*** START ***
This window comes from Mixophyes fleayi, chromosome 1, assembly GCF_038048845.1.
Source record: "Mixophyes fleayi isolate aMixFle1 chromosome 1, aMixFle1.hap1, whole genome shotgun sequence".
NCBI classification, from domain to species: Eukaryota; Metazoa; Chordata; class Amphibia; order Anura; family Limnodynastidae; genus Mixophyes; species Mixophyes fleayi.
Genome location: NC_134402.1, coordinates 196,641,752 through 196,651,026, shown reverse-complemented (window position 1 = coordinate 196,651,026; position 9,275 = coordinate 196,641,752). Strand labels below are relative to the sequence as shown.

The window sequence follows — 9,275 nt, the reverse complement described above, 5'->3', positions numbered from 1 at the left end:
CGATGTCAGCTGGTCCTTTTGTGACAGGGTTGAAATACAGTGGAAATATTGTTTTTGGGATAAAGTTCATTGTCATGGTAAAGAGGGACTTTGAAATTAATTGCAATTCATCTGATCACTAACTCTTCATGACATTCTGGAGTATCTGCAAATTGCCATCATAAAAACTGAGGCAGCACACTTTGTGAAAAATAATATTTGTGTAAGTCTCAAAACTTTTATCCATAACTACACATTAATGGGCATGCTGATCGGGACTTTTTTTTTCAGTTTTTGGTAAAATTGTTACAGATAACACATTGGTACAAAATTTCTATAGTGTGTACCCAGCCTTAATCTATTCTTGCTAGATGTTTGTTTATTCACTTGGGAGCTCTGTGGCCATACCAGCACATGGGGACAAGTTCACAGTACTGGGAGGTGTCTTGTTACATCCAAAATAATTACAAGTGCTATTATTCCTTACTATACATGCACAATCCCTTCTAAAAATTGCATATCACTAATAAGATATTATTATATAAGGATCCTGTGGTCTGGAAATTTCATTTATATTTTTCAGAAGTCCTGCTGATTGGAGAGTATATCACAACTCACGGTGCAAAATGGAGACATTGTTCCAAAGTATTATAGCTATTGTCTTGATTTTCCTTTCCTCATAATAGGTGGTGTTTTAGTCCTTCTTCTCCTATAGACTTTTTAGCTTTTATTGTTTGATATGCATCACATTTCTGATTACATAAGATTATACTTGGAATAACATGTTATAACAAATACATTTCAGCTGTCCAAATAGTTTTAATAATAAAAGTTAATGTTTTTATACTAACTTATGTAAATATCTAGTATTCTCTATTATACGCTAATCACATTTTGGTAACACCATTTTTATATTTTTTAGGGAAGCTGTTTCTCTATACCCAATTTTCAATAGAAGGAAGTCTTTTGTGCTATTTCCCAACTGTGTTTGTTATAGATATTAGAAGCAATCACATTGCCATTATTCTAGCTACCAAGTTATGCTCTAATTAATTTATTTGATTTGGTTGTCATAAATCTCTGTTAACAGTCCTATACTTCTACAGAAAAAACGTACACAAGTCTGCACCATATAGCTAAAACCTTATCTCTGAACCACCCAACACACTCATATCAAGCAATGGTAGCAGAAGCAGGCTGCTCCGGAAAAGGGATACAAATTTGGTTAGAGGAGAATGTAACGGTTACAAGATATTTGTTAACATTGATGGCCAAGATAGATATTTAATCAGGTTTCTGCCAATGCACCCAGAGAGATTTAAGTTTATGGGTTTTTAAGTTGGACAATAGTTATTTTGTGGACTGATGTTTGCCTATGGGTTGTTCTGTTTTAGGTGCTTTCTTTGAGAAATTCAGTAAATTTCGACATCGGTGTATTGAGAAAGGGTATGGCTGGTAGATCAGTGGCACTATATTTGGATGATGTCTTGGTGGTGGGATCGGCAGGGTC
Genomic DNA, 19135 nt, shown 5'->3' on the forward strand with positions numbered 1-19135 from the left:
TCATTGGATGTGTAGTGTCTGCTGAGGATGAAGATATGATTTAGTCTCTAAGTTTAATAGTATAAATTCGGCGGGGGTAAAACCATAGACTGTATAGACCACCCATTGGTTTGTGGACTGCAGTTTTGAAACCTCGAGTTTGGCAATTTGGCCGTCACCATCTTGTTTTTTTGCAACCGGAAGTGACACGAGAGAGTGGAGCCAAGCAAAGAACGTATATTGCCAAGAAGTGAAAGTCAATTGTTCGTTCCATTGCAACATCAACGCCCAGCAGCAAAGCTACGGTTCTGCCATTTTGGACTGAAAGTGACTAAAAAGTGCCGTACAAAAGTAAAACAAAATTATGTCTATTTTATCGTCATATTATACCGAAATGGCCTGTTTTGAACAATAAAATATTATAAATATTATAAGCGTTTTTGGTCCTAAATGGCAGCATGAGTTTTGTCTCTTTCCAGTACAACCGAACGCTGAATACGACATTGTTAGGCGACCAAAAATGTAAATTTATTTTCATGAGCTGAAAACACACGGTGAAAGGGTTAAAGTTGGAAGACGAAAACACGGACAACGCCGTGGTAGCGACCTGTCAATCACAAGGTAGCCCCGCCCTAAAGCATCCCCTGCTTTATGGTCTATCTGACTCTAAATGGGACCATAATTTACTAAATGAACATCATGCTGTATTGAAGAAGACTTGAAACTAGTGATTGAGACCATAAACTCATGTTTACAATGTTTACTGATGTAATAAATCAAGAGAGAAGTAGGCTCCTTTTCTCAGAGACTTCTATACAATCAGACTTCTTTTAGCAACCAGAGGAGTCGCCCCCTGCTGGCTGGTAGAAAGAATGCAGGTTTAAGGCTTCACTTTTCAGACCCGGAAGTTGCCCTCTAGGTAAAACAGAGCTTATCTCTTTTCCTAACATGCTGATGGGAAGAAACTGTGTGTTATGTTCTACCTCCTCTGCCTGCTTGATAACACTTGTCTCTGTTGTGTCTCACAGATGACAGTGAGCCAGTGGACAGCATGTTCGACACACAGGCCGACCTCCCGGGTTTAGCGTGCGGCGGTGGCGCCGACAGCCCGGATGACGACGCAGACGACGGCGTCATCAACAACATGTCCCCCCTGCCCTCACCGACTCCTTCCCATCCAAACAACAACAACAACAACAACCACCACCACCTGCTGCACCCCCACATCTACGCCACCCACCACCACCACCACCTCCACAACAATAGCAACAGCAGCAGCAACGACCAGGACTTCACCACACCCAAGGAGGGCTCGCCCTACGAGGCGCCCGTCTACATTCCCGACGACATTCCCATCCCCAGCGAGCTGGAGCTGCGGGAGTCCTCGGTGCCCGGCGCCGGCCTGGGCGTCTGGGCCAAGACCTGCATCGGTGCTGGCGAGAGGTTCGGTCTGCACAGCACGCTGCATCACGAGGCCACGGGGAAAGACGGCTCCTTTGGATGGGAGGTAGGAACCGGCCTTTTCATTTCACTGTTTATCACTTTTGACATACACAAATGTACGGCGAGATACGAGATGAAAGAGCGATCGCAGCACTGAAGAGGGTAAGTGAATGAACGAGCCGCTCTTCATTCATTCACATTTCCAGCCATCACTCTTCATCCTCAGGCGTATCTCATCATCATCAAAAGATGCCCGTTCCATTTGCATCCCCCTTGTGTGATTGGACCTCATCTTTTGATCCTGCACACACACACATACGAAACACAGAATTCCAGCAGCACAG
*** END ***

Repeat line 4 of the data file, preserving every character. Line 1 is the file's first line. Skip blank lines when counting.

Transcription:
Genome location: NC_134402.1, coordinates 196,641,752 through 196,651,026, shown reverse-complemented (window position 1 = coordinate 196,651,026; position 9,275 = coordinate 196,641,752). Strand labels below are relative to the sequence as shown.